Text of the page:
Maurie Markman, MD
The state of oncology in the United States today is on the verge of chaos. At a time of stunning advances in our understanding of the fundamental mechanisms responsible for the establishment and progression of malignant disease and of the process of inherent or acquired drug resistance, along with the development of increasingly effective molecularly targeted and immune-based therapeutics, a simply unsustainable nancial model threatens to dismantle our poorly coordinated and distressingly fragile cancer care delivery system.
Consider, for example, a recent report suggesting that the total cost associated with the optimal management of chronic lymphocytic leukemia (CLL) in the United States will increase to $5.13 billion by 2025, a 6-fold increase from $0.74 billion in 2011. This forecast estimates the “cost of success” in CLL, with novel agents entering the oncologist’s armamentarium that have the potential to improve both the quality and quantity of life for patients with this relatively common malignancy. But how can individual patients, families, and society continue to afford the staggering costs of novel effective treatments?
The intent of this commentary is not to attempt to answer this critically important yet profoundly complex question, but to focus on a component of the cancer care continuum that has the potential to favorably impact the rapidly encroaching crisis in cancer care costs at the societal level.
Regardless of whether we are talking about a developed or a developing country, it is essential to acknowledge approaches to cancer care that have been documented or strongly suggested to be effective in the prevention of malignant diseases and that do not require expensive technology or drugs. Although the 3 strategies highlighted in this commentary may sound to some like a broken record, a truly sustained focus on low-cost measures that can favorably reduce cancer incidence becomes ever more relevant in light of the relentless escalation in the costs associated with care of a confirmed malignancy.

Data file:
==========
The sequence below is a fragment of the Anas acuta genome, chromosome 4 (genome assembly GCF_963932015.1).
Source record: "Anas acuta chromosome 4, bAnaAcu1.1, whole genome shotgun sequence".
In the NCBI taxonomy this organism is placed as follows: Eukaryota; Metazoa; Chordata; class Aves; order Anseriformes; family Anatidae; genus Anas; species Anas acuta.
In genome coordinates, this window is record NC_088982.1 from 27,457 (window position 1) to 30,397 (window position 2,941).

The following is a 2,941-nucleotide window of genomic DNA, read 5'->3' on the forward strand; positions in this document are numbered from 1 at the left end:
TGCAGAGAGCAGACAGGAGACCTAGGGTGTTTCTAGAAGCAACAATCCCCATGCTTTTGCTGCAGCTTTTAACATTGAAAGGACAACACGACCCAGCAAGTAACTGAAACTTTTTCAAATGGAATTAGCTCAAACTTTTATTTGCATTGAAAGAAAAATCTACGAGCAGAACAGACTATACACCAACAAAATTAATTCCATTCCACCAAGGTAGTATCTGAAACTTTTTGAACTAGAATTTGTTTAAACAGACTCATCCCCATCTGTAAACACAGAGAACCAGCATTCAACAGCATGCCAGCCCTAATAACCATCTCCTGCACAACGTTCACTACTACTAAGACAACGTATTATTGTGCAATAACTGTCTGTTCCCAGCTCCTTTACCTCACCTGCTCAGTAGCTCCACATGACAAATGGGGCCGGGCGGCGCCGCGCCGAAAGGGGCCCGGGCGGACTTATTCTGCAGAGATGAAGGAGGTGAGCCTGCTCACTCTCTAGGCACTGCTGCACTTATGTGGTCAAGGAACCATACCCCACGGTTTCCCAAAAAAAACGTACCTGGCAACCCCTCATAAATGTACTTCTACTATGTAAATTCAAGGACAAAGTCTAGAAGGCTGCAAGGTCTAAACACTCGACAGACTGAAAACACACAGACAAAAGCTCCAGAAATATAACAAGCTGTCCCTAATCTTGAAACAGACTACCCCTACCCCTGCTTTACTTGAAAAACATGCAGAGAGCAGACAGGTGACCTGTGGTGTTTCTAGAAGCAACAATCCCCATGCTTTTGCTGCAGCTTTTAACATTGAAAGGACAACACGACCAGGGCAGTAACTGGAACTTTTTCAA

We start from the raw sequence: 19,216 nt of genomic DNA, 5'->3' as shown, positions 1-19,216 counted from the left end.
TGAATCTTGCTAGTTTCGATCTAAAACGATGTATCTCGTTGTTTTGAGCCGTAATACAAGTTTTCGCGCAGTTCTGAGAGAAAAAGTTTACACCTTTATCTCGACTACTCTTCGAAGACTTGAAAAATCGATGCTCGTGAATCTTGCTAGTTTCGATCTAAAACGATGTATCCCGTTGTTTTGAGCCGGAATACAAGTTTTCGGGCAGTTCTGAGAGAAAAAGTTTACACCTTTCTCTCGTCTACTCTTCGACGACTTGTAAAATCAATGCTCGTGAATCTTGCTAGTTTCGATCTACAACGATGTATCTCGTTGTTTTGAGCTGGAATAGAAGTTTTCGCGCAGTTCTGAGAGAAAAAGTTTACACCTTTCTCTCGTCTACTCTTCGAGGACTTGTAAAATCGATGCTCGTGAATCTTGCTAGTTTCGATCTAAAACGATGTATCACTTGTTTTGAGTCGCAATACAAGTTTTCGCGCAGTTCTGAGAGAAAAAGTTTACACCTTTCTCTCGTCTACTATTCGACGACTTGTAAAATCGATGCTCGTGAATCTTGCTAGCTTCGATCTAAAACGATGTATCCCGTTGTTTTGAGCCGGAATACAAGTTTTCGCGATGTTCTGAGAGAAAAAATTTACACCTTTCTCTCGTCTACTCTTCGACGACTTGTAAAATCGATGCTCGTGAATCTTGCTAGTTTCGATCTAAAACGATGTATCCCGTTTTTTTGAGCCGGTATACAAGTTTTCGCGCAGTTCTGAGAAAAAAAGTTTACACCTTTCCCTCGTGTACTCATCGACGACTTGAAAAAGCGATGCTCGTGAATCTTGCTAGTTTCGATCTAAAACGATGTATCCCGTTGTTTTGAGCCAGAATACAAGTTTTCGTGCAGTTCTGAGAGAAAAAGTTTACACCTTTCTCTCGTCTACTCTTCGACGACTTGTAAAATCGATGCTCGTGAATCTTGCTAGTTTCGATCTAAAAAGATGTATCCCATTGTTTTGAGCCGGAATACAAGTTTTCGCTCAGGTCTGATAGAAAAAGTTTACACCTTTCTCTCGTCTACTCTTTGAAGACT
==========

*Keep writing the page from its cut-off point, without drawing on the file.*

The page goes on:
Targeting Tobacco Use
Of course, the No. 1 item on any list of interventions must be a renewed emphasis on effective strategies for tobacco control. Currently, it is estimated that approximately 17% of all adults in the United States smoke cigarettes, and that 1 in 4 high school students use tobacco products. Furthermore, recent data suggest that at least 167,000 deaths in the United States in 2014—or a truly staggering 28.6% of all cancer deaths—were related to cigarette smoking. And, one must add to this figure an unknown number of smoking-related cancers resulting from second-hand smoke exposure.
If the minimum legal age for access to tobacco products were increased from the current threshold of 18 years to 21 years, public health experts estimate that there would be a 25% reduction in the initiation of smoking by adolescents. The impact of this change would translate into an overall 12% reduction in cigarette smoking rates and 45,000 fewer deaths from lung cancer among individuals born between 2000 and 2019. One can only speculate on the added number of deaths and costs associated with the treatment of other smoking-related cancers that would be avoided by implementing this simple regulatory approach.
Although it must be acknowledged that all efforts to reduce cigarette smoking would be strongly opposed by the powerful tobacco lobby, legislators need to be constantly reminded of both the individual impact of tobacco-associated cancers (and other serious medical conditions) and the enormous financial burden this addiction imposes on families and society.
Strategies to Fight Obesity
The second area to highlight is the increasingly recognized, rapidly progressing, and extremely worrisome epidemic of obesity (defined as a body mass index >30) in the United States, estimated to include 38% of all adults, and its impact on the development of cancer. The risk of certain malignancies, such as liver, esophageal, gastric, colon, pancreas, endometrial, gall bladder, and postmenopausal breast cancers plus multiple myeloma is considerably greater for obese patients compared with normal weight individuals, and mortality may also be increased.